Commentary : Perhaps the most prominent example of Part Countries relates to the United Kingdom. For historical reasons, Wales, England, Scotland and Northern Ireland enter separate teams in some Tournaments.
.4 Events in which teams take part that include participants from more than one Country are not Qualifying Events unless the teams play under a single banner.
.5 Qualifying Points scored by teams playing under a single banner but representing more than one Country are allocated on a case-by-case basis.
Commentary : This is a rare occurrence but does happen. For example, the West Indies team – which is drawn from several Caribbean countries – competes in cricket Tournaments and any Qualifying Points it scores are allocated to the West Indies. The Irish rugby team is made up of representatives from Ireland and Northern Ireland ; any Qualifying Points it scores are allocated to Ireland.
.6 There are six Continents: North America, South America, Europe, Africa, Asia and Oceania.
The nationality of participants is that recognised by the Tournament in question.
Commentary : The question of nationality in sport is a vexed one with different sports adopting different approaches. In some cases, individuals have even represented more than one Country in their sports career. Frequently, individuals represent Countries to which they have no obvious connection via birth or upbringing. GSN believes that some of these practices demean international sport – what is the purpose of international competition if, for example, rich Countries can attract individuals away from poorer Countries? However, for the purposes of allocating Qualifying Points, GSN follows the decision of the Tournament in question in respect of nationality.
In calculating the standings in the Global Cup and the Per Capita Cup, weightings are applied to the Qualifying Points scored to produce Points. The weightings are as follows :
.1 All Qualifying Points scored in Team Sports are multiplied by a number between three and eight (the ‘Team Multiplier’). If the sport in question only has one world championship (or equivalent global competition, including the Olympics) in a four year period, then the Team Multiplier will be 8. If the sport in question has two world championships (or equivalents) in a four year period then the Team Multiplier will be 7 and so on down to a minimum Team Multiplier of 3.
Team Sports are sports in which at least five players per team are always on the field of play at the same time. Individual Sports are all sports that are not Team Sports. A sport is either a Team Sport or an Individual Sport and cannot be both.
Commentary : Individual Sports such as athletics, swimming, weightlifting etc have multiple events at world championships and other Qualifying Tournaments. Team Sports will normally have only one event. The purpose of the Team Multiplier is to address this imbalance.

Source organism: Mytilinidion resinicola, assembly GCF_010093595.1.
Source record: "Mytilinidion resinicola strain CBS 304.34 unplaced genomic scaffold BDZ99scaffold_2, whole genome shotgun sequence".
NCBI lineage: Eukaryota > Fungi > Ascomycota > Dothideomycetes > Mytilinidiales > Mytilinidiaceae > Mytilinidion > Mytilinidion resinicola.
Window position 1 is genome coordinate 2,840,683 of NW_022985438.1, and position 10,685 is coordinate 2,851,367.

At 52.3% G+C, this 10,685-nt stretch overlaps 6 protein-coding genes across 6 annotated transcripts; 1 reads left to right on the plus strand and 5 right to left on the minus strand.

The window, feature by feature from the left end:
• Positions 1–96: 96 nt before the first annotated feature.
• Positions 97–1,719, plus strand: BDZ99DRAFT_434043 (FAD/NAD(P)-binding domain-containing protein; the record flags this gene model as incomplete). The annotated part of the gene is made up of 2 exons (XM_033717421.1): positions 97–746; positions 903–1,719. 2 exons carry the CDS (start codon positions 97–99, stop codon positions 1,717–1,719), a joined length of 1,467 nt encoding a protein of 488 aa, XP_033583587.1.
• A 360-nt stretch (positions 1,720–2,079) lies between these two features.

The purpose of the stipulation that a Team Sport always has at least five players per team on the field of play is to ensure that it’s clear that sports such as athletics (which has relay events), tennis (which has doubles matches), and rowing (which has crews of two, four and eight) are Individual Sports rather than Team Sports.
.2 Qualifying Points scored are also multiplied by a factor based on the number of Countries that participate in the Qualifying Tournament in question (the ‘Participation Multiplier’).
a)  For single-event Qualifying Tournaments, the Participation Multiplier is based on the number of Countries participating in the Tournament in question (including formal qualification stages).
b)  For multi-event Qualifying Tournaments, the Participation Multiplier is based on the average number of Countries participating in the events at the World Championship for the sport in question
c)   For multi-sport, multi-event Qualifying Tournaments, the Participation Multiplier varies on a sport-by-sport basis. The multiplier used for each sport is the one calculated under b) above for the sport in question.
Commentary: Without the Participation Multiplier, all sports would score equally irrespective of participation levels. Multi-sport, multi-event Qualifying Tournaments include the Olympics and the Winter Olympics.
.3 Where a Qualifying Tournament is not a global competition, the Participation Multiplier is reduced to reflect the lower number of participating Countries.
Commentary : This means that, for example, the 6 Nations rugby union tournament will have a lower Participation Multiplier than the Rugby World Cup.
.4 There are a small number of Qualifying Tournaments where weightings have been set on a case-by-case basis:
A)    The men’s football (soccer) event at the Olympics is effectively an U 23 event and Points cannot normally be scored in U 23 events. However, an exception has been made in this instance as it is an Olympic event. In recognition of these circumstances, the event has been given a Team Multiplier of 2.
B)    The Beach Soccer and Futsal world championships meet the criteria to become Qualifying Tournaments. However, beach soccer and futsal are effectively offshoots of the sport of football (soccer). These tournaments have therefore been given team multipliers of 2. (In the event that such an offshoot sport grows in popularity, and becomes generally accepted as a sport in its own right, then the tournament(s) in question will be weighted in line with 8.1-3 above.)
In addition to the overall Global Cup and Per Capita Cup, GSN also produces further analysis including men’s and women’s versions of the Global Cup and the Per Capita Cup.

The sporting year got off to a busy start in January and February 2023, with a host of tournaments in a wide variety of disciplines, and 48 different countries scoring GSN point...

Does sporting excellence go hand in hand with national power? A glance at the top 10 countries in the 2022 Global Cup suggests the answer is, at least partly, yes.